Saturday, May 23, 2009

Trip to Norway - Trondheim part 3

Miguel and my dad will eat just about anything. I remember the first year they met at my place in Canada - Miguel was surprised that my dad ate hot chili peppers just like he did. I've seen both men pop things into their mouths that made their eyes water and their skin break into a sweat, but they insisted it was great.

Else will try most things too although she does not like food too spicey. I am the fussy one - I can eat food spiced with chilis (not as hot as Miguel), but there are a lot of things I won't eat. Fish and seafood, to name a couple. Which is a shame - living here in Mexico, on the sea, and visiting Norway, on the sea, where fresh fish and shrimp is plentiful, and I won't touch it.

Not to worry - our first meal was a delicious roasted chicken with basmati rice, white gravy, and Mexican fiesta mixed vegetables. Delicious!

I can't remember what we ate for all our meals, but it was all good. When the others ate shrimp, bought fresh down at the market, I ate chicken. We fixed our pan-fried potatoes and Else just loved those. My dad took a liking to the ground-beef tacos we made on our last night. I think we all appreciated all the wonderful food we shared.

I really couldn't get enough of all the fantastic breads. I adore good bread and that is one thing I really miss here. I have a bread machine and I really need to try some recipes and see if I can get good results using the flour I can get in Mexico. I had a bag that I brought down from Canada, especially for bread and pastry, but it's gone now.

We all are used to just two meals a day - a full breakfast and then the main meal in late afternoon. After our afternoon meal, Miguel and I headed across the hall to our little suite, and we all took a siesta.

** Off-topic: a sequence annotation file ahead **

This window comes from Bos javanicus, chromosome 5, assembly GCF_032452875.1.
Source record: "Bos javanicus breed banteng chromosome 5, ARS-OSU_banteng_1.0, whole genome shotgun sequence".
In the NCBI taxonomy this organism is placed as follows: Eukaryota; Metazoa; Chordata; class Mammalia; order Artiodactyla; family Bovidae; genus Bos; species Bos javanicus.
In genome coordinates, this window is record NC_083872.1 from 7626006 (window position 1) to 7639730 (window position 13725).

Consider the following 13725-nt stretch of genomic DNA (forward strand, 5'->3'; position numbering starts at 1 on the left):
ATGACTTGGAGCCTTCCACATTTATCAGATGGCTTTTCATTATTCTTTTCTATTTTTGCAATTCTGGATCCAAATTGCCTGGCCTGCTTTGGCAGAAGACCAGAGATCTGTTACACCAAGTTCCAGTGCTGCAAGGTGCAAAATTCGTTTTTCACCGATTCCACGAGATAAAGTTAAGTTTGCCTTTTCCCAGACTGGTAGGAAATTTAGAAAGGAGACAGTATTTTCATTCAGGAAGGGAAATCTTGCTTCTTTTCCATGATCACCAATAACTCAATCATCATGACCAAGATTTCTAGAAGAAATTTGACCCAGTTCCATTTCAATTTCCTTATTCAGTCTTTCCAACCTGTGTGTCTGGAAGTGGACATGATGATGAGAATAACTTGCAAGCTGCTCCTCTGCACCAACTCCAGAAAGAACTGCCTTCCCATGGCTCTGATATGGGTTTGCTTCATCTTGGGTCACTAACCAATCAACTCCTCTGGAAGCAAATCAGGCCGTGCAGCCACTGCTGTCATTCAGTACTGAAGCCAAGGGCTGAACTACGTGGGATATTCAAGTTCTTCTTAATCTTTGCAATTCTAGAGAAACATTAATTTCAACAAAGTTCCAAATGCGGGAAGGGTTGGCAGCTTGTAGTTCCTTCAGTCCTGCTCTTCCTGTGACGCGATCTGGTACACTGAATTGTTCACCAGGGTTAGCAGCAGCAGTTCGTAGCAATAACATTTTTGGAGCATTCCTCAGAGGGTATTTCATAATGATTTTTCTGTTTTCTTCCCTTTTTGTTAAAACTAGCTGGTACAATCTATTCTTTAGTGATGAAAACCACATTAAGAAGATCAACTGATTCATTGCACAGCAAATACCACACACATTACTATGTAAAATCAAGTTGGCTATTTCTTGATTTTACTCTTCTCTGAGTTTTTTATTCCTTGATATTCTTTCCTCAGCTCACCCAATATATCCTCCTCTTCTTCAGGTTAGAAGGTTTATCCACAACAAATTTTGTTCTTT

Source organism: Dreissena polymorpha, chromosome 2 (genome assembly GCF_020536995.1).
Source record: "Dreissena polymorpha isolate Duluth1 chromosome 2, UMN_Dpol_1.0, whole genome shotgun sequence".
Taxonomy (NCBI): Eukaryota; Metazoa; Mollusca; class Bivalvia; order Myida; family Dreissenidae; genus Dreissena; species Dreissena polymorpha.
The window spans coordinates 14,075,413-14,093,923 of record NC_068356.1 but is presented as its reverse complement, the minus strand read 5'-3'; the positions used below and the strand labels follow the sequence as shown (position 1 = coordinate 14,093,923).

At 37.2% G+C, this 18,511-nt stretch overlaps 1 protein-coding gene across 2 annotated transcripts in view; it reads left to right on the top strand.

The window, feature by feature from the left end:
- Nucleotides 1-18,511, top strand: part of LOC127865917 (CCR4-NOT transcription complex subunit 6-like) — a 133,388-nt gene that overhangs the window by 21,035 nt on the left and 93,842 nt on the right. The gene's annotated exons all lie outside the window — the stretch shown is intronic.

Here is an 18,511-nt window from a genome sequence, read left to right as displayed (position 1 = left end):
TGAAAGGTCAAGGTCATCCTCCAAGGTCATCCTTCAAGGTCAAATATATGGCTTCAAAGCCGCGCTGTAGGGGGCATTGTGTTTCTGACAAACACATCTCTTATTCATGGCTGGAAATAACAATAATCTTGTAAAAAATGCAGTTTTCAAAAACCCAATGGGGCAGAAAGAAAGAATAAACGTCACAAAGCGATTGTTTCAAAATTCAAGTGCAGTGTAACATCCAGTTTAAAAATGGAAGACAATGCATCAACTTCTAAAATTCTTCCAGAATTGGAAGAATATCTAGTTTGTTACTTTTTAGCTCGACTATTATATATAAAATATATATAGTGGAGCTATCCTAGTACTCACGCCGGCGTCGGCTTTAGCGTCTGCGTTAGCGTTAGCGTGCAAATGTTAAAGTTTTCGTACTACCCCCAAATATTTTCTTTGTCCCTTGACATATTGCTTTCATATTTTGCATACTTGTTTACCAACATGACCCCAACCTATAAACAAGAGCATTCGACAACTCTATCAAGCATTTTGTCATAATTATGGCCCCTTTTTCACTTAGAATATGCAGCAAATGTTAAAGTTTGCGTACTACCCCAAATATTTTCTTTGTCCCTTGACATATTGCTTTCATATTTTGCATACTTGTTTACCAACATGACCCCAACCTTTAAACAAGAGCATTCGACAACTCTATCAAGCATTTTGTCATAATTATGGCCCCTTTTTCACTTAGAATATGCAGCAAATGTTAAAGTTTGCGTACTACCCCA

Evenings were spent drinking coffee and eating wonderful Norwegian pastries, cakes, and ice cream. It didn't seem to matter which bakery my dad went to, everything was fresh and delicious and we looked forward to our evenings on the sofa eating yummy things like this. That is another thing I miss here - great baked goods. We have a few things that are good, but nothing to compare to the pastries we ate in Norway.


Bennie said...

Oh I'd be in a ton of trouble with all the breads like that. You may be better off not having them there on Isla.

Leslie said...

I just LOVE the breads one can get in Europe....especially the dark breads (not rye or pumpernickle) with lots of seeds and stuff in them (but the white bread was exceptional as well)...we would buy loaves still warm from the oven, unsliced some cheese and a bottle of wine and that would be "lunch" can't find anything even remotely like those here in the States and I haven't even seen a recipe that would come close....sigh!

Sue said...

Bennie - you're right, it's probably a good thing I can't get that bread here. But I'm going to try to make it! I have a bunch of bread recipes, including one that brews in the fridge to start a new loaf - just need to retire to have the time to bake. I can't wait for the day! (not like it's right around the corner, thanks to the economay and all that jazz).

Leslie - we found good bread in Quebec City too (last year), but the bread in Norway was superior to anything I've had in a long time. I would like to try the recipe I put in the link, sounds pretty doable other than the flour we have here might not be good for bread. I need to check out the shelves in Cancun.